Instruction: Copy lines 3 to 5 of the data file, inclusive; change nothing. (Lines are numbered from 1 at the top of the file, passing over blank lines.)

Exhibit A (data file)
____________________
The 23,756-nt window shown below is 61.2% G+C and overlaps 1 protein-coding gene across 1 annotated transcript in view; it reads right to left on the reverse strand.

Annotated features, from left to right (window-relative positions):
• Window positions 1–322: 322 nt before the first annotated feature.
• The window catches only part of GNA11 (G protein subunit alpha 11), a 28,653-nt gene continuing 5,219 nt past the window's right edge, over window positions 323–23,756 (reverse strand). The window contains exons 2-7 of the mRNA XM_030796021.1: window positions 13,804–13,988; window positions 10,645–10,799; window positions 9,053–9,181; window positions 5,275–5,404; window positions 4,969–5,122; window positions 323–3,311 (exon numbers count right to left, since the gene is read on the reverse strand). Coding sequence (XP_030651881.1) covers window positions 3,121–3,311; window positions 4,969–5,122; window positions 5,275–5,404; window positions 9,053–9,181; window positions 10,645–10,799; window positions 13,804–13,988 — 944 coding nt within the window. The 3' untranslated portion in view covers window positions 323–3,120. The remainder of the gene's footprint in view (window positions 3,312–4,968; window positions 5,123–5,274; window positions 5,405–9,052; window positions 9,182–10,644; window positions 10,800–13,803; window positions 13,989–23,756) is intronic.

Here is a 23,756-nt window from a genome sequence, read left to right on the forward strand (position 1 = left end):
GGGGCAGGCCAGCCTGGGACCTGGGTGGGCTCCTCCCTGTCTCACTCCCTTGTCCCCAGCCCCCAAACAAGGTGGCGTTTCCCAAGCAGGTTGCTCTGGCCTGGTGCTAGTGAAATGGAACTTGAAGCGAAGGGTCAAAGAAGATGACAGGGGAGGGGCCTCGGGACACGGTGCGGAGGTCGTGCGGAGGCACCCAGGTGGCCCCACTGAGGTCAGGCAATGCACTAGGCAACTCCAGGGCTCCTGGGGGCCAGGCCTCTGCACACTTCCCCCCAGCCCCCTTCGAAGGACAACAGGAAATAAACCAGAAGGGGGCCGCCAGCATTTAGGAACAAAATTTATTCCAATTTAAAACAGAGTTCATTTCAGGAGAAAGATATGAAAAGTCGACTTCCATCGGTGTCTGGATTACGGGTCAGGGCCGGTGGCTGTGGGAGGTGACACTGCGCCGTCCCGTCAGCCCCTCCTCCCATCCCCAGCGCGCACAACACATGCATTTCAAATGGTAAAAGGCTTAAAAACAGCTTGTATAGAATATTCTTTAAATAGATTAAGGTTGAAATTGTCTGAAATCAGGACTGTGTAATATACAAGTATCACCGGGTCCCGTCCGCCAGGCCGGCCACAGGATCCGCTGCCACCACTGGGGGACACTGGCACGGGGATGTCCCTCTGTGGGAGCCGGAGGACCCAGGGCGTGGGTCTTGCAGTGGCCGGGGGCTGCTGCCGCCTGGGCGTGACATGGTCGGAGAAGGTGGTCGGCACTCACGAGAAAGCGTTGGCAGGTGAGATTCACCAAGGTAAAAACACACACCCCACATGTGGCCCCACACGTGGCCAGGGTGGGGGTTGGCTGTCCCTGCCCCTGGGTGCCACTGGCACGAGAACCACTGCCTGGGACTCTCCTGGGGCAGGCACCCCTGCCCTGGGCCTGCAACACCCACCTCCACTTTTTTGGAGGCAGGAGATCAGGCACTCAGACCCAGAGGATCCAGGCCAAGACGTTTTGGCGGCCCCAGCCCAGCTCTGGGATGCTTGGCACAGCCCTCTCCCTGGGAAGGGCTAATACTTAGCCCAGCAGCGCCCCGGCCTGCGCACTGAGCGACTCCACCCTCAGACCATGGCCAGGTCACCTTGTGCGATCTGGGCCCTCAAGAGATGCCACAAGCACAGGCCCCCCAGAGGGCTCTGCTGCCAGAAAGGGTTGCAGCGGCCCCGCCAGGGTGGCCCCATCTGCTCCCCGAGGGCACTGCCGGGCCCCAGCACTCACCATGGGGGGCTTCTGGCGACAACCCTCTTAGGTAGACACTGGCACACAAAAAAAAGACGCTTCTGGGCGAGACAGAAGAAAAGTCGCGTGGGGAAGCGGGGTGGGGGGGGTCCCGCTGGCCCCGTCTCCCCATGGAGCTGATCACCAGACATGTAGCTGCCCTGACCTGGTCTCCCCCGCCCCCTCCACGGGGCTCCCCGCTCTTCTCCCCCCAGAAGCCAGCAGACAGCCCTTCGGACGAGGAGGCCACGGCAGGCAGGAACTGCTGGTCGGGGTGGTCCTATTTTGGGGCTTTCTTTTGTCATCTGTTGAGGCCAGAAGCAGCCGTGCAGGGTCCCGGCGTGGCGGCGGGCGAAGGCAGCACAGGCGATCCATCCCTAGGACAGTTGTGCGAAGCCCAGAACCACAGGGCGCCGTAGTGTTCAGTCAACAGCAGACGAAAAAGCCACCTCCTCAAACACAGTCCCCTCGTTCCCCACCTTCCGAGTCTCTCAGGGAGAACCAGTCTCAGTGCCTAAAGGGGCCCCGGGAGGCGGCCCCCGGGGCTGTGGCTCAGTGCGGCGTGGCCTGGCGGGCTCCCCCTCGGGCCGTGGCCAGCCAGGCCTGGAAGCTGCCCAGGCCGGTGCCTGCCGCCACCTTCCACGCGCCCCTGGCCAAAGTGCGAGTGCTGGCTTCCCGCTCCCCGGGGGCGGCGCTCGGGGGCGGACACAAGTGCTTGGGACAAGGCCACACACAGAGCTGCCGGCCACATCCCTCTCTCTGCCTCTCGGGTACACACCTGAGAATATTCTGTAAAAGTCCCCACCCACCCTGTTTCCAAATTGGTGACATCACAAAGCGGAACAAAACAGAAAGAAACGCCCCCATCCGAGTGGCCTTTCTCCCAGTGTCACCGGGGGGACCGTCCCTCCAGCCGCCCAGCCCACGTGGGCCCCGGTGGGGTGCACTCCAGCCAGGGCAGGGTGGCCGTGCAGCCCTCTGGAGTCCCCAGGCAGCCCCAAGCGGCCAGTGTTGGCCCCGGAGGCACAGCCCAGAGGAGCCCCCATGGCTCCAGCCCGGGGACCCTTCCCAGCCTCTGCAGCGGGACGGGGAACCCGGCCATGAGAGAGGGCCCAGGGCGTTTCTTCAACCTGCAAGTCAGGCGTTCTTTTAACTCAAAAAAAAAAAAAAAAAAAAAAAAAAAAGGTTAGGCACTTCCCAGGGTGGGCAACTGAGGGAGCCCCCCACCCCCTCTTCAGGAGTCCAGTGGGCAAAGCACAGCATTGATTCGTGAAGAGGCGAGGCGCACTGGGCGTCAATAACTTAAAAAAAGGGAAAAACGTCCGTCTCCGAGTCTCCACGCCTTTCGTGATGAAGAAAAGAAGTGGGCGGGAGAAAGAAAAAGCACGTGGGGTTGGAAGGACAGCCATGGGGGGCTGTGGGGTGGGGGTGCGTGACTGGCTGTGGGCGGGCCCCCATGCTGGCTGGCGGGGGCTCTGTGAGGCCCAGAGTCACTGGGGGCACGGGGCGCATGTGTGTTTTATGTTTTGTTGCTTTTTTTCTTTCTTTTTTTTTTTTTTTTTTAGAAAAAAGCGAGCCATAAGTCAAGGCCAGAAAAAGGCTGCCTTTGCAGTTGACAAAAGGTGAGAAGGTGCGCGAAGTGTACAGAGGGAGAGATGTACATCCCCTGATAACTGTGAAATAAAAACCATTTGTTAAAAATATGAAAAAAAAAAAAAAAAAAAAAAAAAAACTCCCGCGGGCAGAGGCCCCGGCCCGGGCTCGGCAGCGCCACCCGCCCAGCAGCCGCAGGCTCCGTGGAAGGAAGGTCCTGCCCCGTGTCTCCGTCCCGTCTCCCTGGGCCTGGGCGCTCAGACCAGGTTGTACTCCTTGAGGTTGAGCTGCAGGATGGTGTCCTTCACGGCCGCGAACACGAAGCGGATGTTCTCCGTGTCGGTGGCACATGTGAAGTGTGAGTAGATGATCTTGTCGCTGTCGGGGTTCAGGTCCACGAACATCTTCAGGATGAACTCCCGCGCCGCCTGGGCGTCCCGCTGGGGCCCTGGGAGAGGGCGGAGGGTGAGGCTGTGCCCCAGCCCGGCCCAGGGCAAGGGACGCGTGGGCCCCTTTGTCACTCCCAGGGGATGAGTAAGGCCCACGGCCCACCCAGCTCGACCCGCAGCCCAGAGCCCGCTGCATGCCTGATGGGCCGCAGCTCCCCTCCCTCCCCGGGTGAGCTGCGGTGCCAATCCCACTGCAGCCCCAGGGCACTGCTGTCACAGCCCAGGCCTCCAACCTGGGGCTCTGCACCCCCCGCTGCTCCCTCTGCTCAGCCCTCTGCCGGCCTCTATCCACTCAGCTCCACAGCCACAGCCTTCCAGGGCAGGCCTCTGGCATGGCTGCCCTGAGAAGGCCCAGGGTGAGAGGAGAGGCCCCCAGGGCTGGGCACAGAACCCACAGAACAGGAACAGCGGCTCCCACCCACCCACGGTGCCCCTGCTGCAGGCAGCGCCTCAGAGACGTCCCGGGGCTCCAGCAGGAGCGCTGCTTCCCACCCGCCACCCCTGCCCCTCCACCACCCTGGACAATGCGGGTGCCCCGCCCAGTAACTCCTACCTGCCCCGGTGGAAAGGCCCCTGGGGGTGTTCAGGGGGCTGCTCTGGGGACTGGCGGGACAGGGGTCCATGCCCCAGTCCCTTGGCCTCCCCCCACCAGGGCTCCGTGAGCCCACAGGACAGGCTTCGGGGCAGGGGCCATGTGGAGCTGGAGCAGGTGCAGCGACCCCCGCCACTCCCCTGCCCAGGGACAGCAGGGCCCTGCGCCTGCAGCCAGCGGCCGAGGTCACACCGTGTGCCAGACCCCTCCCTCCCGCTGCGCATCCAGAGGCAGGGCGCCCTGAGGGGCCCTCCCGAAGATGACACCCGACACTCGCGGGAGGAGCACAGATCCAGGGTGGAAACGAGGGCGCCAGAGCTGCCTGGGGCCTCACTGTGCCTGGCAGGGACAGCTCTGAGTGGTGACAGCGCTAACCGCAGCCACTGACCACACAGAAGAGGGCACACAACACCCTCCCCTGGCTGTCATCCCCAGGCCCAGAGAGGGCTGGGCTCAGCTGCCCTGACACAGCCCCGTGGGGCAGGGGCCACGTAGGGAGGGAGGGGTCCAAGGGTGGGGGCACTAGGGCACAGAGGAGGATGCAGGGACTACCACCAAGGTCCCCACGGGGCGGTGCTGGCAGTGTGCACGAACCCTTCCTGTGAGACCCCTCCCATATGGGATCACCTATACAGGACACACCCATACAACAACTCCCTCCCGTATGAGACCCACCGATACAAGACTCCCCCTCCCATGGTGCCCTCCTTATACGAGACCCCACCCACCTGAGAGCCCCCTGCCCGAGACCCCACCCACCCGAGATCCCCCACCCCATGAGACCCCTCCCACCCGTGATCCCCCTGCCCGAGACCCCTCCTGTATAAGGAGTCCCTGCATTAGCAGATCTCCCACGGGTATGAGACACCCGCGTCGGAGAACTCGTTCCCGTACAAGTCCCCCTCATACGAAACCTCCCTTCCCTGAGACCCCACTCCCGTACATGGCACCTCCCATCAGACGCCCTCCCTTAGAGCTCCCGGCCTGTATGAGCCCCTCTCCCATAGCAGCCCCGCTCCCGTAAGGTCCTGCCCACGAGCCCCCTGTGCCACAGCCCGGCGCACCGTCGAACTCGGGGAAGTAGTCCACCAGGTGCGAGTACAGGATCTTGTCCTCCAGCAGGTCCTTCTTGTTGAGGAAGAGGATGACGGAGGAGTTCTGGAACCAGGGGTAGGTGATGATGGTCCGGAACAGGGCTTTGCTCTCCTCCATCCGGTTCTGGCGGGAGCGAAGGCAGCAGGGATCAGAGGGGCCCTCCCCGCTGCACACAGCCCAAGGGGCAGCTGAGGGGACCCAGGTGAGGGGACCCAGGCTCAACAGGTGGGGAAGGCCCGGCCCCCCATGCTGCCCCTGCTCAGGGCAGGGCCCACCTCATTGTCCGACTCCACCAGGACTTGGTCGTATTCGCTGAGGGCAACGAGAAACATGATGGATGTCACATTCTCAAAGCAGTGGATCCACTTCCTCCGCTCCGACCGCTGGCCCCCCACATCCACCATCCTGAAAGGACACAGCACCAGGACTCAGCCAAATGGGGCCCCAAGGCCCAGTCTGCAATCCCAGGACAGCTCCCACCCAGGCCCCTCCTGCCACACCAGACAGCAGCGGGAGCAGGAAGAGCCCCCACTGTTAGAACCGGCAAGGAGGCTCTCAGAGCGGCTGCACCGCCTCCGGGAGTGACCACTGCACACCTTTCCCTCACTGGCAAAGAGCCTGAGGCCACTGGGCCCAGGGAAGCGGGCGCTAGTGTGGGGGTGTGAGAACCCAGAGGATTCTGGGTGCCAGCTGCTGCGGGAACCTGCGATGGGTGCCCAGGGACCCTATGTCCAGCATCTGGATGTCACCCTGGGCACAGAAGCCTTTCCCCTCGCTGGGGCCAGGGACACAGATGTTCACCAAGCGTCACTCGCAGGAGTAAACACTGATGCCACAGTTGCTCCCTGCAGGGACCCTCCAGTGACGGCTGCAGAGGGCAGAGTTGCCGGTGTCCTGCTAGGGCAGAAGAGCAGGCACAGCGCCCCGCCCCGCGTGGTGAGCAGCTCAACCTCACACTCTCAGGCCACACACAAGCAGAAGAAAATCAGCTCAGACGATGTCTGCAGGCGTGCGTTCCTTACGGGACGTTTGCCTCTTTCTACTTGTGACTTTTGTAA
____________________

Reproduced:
• Window positions 1–322: 322 nt before the first annotated feature.
• The window catches only part of GNA11 (G protein subunit alpha 11), a 28,653-nt gene continuing 5,219 nt past the window's right edge, over window positions 323–23,756 (reverse strand). The window contains exons 2-7 of the mRNA XM_030796021.1: window positions 13,804–13,988; window positions 10,645–10,799; window positions 9,053–9,181; window positions 5,275–5,404; window positions 4,969–5,122; window positions 323–3,311 (exon numbers count right to left, since the gene is read on the reverse strand). Coding sequence (XP_030651881.1) covers window positions 3,121–3,311; window positions 4,969–5,122; window positions 5,275–5,404; window positions 9,053–9,181; window positions 10,645–10,799; window positions 13,804–13,988 — 944 coding nt within the window. The 3' untranslated portion in view covers window positions 323–3,120. The remainder of the gene's footprint in view (window positions 3,312–4,968; window positions 5,123–5,274; window positions 5,405–9,052; window positions 9,182–10,644; window positions 10,800–13,803; window positions 13,989–23,756) is intronic.

Here is a 23,756-nt window from a genome sequence, read left to right on the forward strand (position 1 = left end):